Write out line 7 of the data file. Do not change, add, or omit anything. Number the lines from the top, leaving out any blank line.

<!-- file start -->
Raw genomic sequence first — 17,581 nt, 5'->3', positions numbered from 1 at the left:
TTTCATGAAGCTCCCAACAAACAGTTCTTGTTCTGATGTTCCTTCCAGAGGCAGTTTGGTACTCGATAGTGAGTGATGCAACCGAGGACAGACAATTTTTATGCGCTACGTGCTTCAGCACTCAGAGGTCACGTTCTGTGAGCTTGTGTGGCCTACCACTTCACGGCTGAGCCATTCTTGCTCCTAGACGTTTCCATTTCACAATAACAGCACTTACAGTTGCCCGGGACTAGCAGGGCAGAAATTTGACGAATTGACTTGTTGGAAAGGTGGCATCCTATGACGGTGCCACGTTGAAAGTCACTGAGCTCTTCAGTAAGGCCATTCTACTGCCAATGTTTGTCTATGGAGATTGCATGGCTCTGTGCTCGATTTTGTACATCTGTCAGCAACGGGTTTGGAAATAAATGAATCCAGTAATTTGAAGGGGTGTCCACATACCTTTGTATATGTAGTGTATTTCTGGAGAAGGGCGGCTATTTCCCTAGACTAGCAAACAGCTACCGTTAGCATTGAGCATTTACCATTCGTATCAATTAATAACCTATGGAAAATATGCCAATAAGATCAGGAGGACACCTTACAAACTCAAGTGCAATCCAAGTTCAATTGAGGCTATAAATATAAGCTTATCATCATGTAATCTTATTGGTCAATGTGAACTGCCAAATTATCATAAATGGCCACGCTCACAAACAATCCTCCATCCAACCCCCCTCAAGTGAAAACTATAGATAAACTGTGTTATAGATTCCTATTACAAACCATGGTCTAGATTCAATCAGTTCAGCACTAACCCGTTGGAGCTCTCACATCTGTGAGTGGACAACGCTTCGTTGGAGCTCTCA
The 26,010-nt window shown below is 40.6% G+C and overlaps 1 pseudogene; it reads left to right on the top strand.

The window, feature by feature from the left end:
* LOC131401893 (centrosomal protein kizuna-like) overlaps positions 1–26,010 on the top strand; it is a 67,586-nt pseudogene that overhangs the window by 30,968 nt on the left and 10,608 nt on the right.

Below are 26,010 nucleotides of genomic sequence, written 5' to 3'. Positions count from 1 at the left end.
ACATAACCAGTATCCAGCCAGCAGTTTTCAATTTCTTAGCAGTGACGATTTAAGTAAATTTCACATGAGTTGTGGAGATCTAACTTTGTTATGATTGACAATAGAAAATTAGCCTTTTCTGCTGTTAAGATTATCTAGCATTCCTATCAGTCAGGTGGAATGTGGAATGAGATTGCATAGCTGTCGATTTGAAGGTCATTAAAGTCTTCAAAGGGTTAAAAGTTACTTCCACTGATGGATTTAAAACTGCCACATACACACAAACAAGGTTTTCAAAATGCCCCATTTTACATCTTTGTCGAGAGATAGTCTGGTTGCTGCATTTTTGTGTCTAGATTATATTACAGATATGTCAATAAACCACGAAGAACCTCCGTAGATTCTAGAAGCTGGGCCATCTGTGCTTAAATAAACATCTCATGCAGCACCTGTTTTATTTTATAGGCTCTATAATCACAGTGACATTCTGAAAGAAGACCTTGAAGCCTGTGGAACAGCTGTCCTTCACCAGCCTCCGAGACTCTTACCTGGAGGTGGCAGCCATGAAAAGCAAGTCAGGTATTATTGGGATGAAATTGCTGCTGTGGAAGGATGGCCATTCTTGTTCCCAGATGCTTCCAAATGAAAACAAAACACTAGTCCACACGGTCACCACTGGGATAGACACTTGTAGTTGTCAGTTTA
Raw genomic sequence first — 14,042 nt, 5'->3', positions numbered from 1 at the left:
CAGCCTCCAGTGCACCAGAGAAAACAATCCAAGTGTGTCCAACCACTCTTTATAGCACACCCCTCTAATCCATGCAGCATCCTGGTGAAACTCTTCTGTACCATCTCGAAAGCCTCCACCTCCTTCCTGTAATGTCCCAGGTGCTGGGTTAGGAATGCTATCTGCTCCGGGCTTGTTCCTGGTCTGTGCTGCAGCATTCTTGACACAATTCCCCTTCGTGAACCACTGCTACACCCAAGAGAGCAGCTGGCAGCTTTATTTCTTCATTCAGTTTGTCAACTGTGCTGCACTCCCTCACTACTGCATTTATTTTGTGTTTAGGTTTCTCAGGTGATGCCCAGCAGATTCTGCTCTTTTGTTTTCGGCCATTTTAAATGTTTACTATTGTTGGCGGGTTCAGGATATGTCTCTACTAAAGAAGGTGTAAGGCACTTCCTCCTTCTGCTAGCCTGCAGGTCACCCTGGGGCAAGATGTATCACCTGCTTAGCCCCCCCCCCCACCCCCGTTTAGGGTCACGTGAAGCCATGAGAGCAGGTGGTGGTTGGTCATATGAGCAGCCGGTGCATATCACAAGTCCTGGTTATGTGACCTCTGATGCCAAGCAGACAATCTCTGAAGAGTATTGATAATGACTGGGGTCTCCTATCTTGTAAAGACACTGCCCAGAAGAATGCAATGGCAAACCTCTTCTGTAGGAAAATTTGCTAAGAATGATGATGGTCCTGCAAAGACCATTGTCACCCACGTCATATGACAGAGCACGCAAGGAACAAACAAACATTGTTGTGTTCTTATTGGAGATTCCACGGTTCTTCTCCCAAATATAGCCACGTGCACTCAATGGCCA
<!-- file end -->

ACATAACCAGTATCCAGCCAGCAGTTTTCAATTTCTTAGCAGTGACGATTTAAGTAAATTTCACATGAGTTGTGGAGATCTAACTTTGTTATGATTGACAATAGAAAATTAGCCTTTTCTGCTGTTAAGATTATCTAGCATTCCTATCAGTCAGGTGGAATGTGGAATGAGATTGCATAGCTGTCGATTTGAAGGTCATTAAAGTCTTCAAAGGGTTAAAAGTTACTTCCACTGATGGATTTAAAACTGCCACATACACACAAACAAGGTTTTCAAAATGCCCCATTTTACATCTTTGTCGAGAGATAGTCTGGTTGCTGCATTTTTGTGTCTAGATTATATTACAGATATGTCAATAAACCACGAAGAACCTCCGTAGATTCTAGAAGCTGGGCCATCTGTGCTTAAATAAACATCTCATGCAGCACCTGTTTTATTTTATAGGCTCTATAATCACAGTGACATTCTGAAAGAAGACCTTGAAGCCTGTGGAACAGCTGTCCTTCACCAGCCTCCGAGACTCTTACCTGGAGGTGGCAGCCATGAAAAGCAAGTCAGGTATTATTGGGATGAAATTGCTGCTGTGGAAGGATGGCCATTCTTGTTCCCAGATGCTTCCAAATGAAAACAAAACACTAGTCCACACGGTCACCACTGGGATAGACACTTGTAGTTGTCAGTTTA